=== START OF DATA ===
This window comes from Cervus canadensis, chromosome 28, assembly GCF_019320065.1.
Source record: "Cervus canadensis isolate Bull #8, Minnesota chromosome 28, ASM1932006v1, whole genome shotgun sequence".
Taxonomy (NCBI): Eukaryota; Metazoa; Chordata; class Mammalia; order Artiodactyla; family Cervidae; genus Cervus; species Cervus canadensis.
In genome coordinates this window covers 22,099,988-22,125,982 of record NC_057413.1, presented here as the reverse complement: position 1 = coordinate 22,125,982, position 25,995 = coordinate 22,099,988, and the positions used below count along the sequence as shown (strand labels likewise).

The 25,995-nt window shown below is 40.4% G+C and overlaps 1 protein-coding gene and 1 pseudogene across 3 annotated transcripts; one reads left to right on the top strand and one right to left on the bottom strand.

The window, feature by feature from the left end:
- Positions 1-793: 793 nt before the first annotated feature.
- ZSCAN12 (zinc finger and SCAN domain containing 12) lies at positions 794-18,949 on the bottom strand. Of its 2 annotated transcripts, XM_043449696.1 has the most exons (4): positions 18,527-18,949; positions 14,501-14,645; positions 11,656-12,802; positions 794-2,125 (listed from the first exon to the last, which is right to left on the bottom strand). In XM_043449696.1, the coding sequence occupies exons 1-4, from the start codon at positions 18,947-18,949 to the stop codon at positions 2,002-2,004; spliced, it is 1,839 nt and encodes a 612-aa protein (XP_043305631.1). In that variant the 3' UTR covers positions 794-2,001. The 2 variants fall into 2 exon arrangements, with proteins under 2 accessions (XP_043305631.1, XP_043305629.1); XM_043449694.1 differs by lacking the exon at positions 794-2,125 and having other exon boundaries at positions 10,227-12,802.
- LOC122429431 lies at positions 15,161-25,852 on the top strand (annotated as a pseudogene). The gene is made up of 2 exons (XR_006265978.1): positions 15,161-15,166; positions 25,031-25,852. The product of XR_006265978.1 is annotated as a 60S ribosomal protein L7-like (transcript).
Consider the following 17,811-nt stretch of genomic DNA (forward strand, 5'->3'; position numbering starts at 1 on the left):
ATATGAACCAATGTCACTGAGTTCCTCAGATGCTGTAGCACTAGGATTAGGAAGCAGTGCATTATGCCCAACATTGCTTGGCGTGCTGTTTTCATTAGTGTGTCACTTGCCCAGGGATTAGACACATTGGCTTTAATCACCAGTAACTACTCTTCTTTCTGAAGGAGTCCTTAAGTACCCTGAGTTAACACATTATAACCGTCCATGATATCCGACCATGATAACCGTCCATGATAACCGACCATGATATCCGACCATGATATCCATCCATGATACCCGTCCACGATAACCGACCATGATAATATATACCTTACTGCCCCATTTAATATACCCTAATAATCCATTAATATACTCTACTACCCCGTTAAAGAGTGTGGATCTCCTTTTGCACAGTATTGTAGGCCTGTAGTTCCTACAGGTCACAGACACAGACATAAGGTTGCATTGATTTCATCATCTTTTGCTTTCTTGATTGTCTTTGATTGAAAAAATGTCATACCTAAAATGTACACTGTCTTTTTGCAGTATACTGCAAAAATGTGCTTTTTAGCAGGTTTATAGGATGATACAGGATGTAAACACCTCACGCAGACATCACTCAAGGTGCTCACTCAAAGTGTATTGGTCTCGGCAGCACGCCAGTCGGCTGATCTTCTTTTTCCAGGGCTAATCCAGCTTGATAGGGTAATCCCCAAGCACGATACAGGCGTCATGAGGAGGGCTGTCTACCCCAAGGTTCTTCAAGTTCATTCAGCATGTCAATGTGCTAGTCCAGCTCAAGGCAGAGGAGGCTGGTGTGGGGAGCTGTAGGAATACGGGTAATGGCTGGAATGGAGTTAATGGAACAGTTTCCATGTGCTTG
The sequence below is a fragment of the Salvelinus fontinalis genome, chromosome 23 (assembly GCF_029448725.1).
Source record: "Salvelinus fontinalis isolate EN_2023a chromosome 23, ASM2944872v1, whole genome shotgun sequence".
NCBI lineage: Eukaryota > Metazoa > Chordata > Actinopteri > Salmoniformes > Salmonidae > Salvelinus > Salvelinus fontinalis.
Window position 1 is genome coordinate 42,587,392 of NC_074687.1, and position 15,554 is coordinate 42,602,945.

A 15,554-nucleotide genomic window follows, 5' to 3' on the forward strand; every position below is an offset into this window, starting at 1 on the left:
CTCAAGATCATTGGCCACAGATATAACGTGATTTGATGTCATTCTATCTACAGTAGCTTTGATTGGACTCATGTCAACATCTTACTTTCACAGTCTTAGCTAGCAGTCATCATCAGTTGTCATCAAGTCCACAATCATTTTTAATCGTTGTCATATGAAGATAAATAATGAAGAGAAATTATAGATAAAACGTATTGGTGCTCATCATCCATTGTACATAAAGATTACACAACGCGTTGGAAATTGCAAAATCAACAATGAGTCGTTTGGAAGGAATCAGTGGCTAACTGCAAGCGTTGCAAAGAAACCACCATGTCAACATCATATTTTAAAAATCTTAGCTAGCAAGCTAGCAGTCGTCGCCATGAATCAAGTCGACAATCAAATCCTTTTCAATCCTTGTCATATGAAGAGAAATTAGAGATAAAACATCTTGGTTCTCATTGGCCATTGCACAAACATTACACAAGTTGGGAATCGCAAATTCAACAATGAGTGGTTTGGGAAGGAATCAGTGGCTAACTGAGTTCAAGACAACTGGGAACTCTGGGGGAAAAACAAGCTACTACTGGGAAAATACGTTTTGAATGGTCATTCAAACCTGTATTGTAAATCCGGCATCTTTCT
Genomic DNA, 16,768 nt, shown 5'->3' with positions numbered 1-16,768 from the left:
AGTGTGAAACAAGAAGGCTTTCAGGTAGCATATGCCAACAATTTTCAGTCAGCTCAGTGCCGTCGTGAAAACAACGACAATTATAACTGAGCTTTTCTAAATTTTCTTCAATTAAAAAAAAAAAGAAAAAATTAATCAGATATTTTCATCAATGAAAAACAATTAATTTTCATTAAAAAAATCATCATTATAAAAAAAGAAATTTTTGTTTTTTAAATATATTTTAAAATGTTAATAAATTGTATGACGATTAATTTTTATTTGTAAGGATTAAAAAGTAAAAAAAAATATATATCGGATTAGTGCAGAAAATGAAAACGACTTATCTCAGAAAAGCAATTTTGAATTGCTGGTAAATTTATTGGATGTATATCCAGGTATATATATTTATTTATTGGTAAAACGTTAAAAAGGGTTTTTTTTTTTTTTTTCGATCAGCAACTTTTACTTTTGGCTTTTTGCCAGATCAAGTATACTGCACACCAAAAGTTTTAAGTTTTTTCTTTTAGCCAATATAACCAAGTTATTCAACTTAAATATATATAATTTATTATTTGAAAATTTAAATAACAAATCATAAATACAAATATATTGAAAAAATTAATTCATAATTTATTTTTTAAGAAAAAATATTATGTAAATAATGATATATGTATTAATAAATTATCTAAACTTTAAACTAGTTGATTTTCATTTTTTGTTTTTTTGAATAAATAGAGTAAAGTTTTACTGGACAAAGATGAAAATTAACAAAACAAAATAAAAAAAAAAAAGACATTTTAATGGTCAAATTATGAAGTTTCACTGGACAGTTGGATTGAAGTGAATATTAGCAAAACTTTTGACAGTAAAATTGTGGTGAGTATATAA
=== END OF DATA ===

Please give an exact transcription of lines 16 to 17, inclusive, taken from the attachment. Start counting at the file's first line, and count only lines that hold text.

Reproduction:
A 15,554-nucleotide genomic window follows, 5' to 3' on the forward strand; every position below is an offset into this window, starting at 1 on the left:
CTCAAGATCATTGGCCACAGATATAACGTGATTTGATGTCATTCTATCTACAGTAGCTTTGATTGGACTCATGTCAACATCTTACTTTCACAGTCTTAGCTAGCAGTCATCATCAGTTGTCATCAAGTCCACAATCATTTTTAATCGTTGTCATATGAAGATAAATAATGAAGAGAAATTATAGATAAAACGTATTGGTGCTCATCATCCATTGTACATAAAGATTACACAACGCGTTGGAAATTGCAAAATCAACAATGAGTCGTTTGGAAGGAATCAGTGGCTAACTGCAAGCGTTGCAAAGAAACCACCATGTCAACATCATATTTTAAAAATCTTAGCTAGCAAGCTAGCAGTCGTCGCCATGAATCAAGTCGACAATCAAATCCTTTTCAATCCTTGTCATATGAAGAGAAATTAGAGATAAAACATCTTGGTTCTCATTGGCCATTGCACAAACATTACACAAGTTGGGAATCGCAAATTCAACAATGAGTGGTTTGGGAAGGAATCAGTGGCTAACTGAGTTCAAGACAACTGGGAACTCTGGGGGAAAAACAAGCTACTACTGGGAAAATACGTTTTGAATGGTCATTCAAACCTGTATTGTAAATCCGGCATCTTTCT